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Govt clears Muharram procession in Srinagar after 34 years as normalcy advances in J&K

The first Muharram procession took place in Srinagar after 34 years

Thousands of the Shia Muslim mourners took out a massive procession in Srinagar on the 8th of Muharram to remember the sacrifice of Prophet Mohammad’s grandson Hazrat Imam Hussain in the battle of Karbala, Iraq, after a long pause of 34 years on Thursday.

It is for the first time after August 1988 that the authorities, under the instructions of Lieutenant Governor Manoj Sinha after his consultation with the Government of India, permitted the 8th of Muharram mourning procession on its traditional route from Gurubazar, near Civil Secretariat, to Dalgate, through the Srinagar Civil Lines. It passed on peacefully through Jehangir Chowk, Budshah Chowk, Central Telegraph Office, Maulana Azad Road and concluded at the tourist hub of Dalgate.

The participants, sporting black outfits, carrying flags and standards in commemoration of the martyrs of Karbala and reciting tributes for Imam Hussain and his companions, treaded the distance of 3 kilometres and dispersed at Dalgate. Even as the authorities had fixed the timing of 6.00 am to 8.00 am for the procession, they relaxed the restrictions and let the procession conclude at 11.00 am.

Before 1988, the procession used to come out at Gurubazar at 2.00 pm. After passing through the same route, it used to conclude at Dalgate at 10.00 pm.

In the early 20th century, the Maharaja had issued a license for the procession to one Haji Kulu of Gurubazar, the founder of Yaadgar-e-Hussaini Committee. As per the permit, the 8th of Muharram procession used to start from Gurubazar, pass through Hari Singh High Street, Lal Chowk, Barbarshah, Nawpora and Khanyar and conclude at Imambara of Hassanabad. Its route was subsequently changed to Gurubazar-Dalgate via MA Road.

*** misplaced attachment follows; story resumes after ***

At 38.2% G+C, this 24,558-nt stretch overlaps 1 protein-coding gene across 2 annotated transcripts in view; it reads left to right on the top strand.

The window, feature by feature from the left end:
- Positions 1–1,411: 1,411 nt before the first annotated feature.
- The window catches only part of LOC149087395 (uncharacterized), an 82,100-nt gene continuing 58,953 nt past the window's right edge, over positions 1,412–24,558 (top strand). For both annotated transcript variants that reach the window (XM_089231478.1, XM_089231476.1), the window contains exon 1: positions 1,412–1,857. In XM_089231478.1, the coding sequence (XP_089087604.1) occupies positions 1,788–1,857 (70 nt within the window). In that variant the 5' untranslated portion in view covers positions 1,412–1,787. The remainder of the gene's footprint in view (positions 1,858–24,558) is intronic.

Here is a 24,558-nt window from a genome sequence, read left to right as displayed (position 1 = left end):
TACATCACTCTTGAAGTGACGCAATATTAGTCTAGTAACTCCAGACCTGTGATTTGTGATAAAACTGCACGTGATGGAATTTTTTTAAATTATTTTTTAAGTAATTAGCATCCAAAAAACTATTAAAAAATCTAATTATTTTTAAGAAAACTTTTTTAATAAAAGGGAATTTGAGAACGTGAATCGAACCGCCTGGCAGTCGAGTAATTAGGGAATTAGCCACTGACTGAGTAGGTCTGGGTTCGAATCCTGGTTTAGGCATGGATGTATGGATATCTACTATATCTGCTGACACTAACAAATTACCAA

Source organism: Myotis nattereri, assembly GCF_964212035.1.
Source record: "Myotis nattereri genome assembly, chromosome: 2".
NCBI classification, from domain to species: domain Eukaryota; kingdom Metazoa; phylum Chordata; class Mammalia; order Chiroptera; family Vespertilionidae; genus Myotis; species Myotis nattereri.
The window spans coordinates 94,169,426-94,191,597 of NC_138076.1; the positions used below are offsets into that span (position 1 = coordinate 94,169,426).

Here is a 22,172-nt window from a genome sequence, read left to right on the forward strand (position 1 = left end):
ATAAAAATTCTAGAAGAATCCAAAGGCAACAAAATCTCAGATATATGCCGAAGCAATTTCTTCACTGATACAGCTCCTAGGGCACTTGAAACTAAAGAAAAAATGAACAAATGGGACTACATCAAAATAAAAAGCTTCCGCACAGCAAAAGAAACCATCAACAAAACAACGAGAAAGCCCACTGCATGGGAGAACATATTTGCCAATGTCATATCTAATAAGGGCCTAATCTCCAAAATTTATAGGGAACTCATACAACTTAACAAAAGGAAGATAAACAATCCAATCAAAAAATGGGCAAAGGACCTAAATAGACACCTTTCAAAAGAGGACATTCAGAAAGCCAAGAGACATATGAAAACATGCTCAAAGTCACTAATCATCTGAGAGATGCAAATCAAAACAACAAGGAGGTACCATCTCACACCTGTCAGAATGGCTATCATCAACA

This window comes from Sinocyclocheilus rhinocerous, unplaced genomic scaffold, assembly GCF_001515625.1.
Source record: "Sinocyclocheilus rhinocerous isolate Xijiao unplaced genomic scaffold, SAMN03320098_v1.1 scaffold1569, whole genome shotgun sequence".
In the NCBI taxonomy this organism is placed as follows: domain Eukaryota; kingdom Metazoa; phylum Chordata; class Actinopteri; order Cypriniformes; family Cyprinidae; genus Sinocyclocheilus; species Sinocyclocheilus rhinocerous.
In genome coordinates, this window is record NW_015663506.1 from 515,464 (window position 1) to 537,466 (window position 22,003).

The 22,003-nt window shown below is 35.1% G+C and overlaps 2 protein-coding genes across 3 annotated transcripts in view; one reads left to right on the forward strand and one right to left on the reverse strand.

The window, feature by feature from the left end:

Curfew was imposed for the first time on 17th of August 1988 when Pakistan’s President and military ruler Gen. Zia ul Haq died in an air crash. Authorities imposed curfew and denied permission to the Muharram processions in view of a law and order problem later that week. Thereafter an armed insurgency broke out and permission was denied to the 8th of Muharram and the 10th of Muharram (Ashura) processions along their traditional routes in Srinagar.

While no procession came out on 8th of Muharram from 1988 to 2022, the 10th of Muharram procession changed its route from Abiguzar-Zadibal to Lalbazar-Zadibal. With a lesser number of participants, the main 10th of Muharram (Ashura) procession passes through a shorter distance of 3 km and concludes at Imambara Zadibal.

Almost every year after 1990, separatists and militants in the guise of mourners used to appear at Jehangir Chowk. They used to join splinter Shia mourner groups and attempt to take out the 8th of Muharram procession. Police used to bundle them in vehicles, detain them at a couple of Police Stations and release them in the evening. These photo ops used to circulate through the world media, creating an impression that the Government of India was not permitting religious practices and rituals of Muslims in the Kashmir valley.

Invariably, authorities used to have apprehensions of the religious processions being used to promote the separatist political agenda. On most of such occasions, the defiant groups, joined by separatists, used to shout slogans against India and in favour of azaadi.

However, for the first time this year, authorities decided to permit the 8th of Muharram mourning procession and deny the routine opportunity of photo ops and propaganda to the separatists. It was for the first time after 1988 that permission for the procession was granted to the licensee ‘Yaadgar-e-Hussaini Committee Gurubazar’, albeit for a curtailed timing.

The organisers cooperated with the authorities and there were no political slogans, banners or demonstrations. Deputy Commissioner of Srinagar, Mohammad Aijaz Assad, who issued the permission on report of Police and security agencies, was seen in a black mourning outfit walking with the procession. He said that the organisers as well as all the participants cooperated fully with the administration and there was “not a single issue”.

Even as the 8th and the 10th of Muharram processions remained banned on their traditional routes in Srinagar since 1989, all other Muharram procession were allowed across the capital city and the entire Kashmir valley in the last 34 years. Every year, thousands of mourners participate in such processions while reciting marsiya and noha in praise of Hazrat Imam Hussain and his companions.